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Can mediation work in my divorce?

If you’re dreading the courtroom proceedings of divorce, you’re not alone–many people wish there was an alternative to traditional litigated divorce. And in fact, there is. Mediation provides a different forum for divorce negotiations, involving a third-party mediator who helps forge agreement outside the courtroom. There are many benefits to this approach, but whether it’s the right one for you depends on several factors. 

What Is Mediation?

Mediation is a process for divorcing couples that relies on a neutral third party instead of a judge. The mediator’s role is to listen to each spouse and work towards an agreement on the divorce terms. Sometimes a couple will decide to meet with a mediator alone, but often they’ll decide to have their attorneys present, since the mediator cannot offer legal advice. Mediation can cover the entire range of issues involved in a divorce, including:

  • Child custody
  • Alimony
  • Child support
  • Asset division
  • Debts


Mediation has several benefits over a litigated courtroom divorce.

  • It’s cheaper than litigated divorce.
  • It’s easier on your children.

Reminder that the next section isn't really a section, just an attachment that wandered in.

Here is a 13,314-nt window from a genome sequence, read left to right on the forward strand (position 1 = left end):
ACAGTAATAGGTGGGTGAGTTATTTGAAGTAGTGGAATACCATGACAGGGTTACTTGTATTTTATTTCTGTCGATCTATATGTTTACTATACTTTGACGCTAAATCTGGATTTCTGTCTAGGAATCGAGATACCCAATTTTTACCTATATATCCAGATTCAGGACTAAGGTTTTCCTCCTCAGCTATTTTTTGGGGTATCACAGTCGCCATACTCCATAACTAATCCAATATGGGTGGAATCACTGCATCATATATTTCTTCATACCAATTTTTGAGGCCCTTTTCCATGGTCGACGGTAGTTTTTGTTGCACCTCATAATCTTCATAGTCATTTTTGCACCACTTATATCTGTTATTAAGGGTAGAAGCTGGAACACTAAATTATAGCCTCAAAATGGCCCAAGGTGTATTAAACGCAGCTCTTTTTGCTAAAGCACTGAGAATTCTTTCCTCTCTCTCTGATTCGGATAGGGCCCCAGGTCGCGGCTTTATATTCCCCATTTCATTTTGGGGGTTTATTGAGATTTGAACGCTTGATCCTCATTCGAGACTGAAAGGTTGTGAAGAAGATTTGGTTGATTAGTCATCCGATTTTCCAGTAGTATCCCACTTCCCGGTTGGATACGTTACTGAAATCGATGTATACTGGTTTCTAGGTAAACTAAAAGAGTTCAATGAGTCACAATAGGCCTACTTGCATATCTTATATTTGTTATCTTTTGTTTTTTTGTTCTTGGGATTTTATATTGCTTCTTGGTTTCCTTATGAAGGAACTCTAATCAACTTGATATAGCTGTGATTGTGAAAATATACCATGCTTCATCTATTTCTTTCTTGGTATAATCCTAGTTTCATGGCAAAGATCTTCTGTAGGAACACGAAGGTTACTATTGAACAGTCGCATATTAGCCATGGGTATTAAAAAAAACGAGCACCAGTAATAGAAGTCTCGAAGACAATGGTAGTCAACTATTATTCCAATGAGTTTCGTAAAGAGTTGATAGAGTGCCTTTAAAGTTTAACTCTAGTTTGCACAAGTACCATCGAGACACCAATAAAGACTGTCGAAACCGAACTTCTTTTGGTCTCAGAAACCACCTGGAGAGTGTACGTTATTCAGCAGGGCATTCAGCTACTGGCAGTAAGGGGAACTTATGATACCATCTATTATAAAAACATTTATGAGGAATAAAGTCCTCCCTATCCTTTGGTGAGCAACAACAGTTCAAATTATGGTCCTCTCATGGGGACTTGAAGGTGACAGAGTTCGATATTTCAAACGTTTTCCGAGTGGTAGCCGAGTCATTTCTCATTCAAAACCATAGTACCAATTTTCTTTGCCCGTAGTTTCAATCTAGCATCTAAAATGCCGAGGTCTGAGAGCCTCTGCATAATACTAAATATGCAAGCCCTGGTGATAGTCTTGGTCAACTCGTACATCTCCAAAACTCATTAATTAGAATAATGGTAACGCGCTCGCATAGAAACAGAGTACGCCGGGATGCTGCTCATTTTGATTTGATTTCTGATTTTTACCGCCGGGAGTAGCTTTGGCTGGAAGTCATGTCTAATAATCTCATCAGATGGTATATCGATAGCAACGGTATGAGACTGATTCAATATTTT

• It takes less time, since it doesn’t depend on caseloads in the courtroom.
  • Compliance with settlement terms is more likely.
  • Terms are tailored to the couple.
  • It preserves a working relationship between the couple, which will have benefits in later dealings.
  • Confidentiality–all proceedings are completely private.

Complicating Factors

Mediation is often successful, even in cases that involve significant conflict between spouses, such as mistrust caused by infidelity. If both parties are willing to work, mediation can be an option. However, some factors can make mediation untenable. These include:

  • An extreme power imbalance between spouses
  • One spouse truly doesn’t care about the other’s welfare
  • A history of emotional or physical abuse
  • Unwillingness to participate in good faith
  • A fundamental lack of trust between spouses

If one or more of the factors above are present, you should consult an experienced attorney to determine whether to pursue mediation. It could still be a possibility, but a seasoned advocate will be able to help you determine that.

No one wants to go through the pain of a divorce, even the spouse who chooses to end the marriage. The questions involved are complex, murky and sometimes embarrassing. However, for couples that maintain a baseline of trust and respect for one another, mediation can help avoid the worst experiences of courtroom divorce.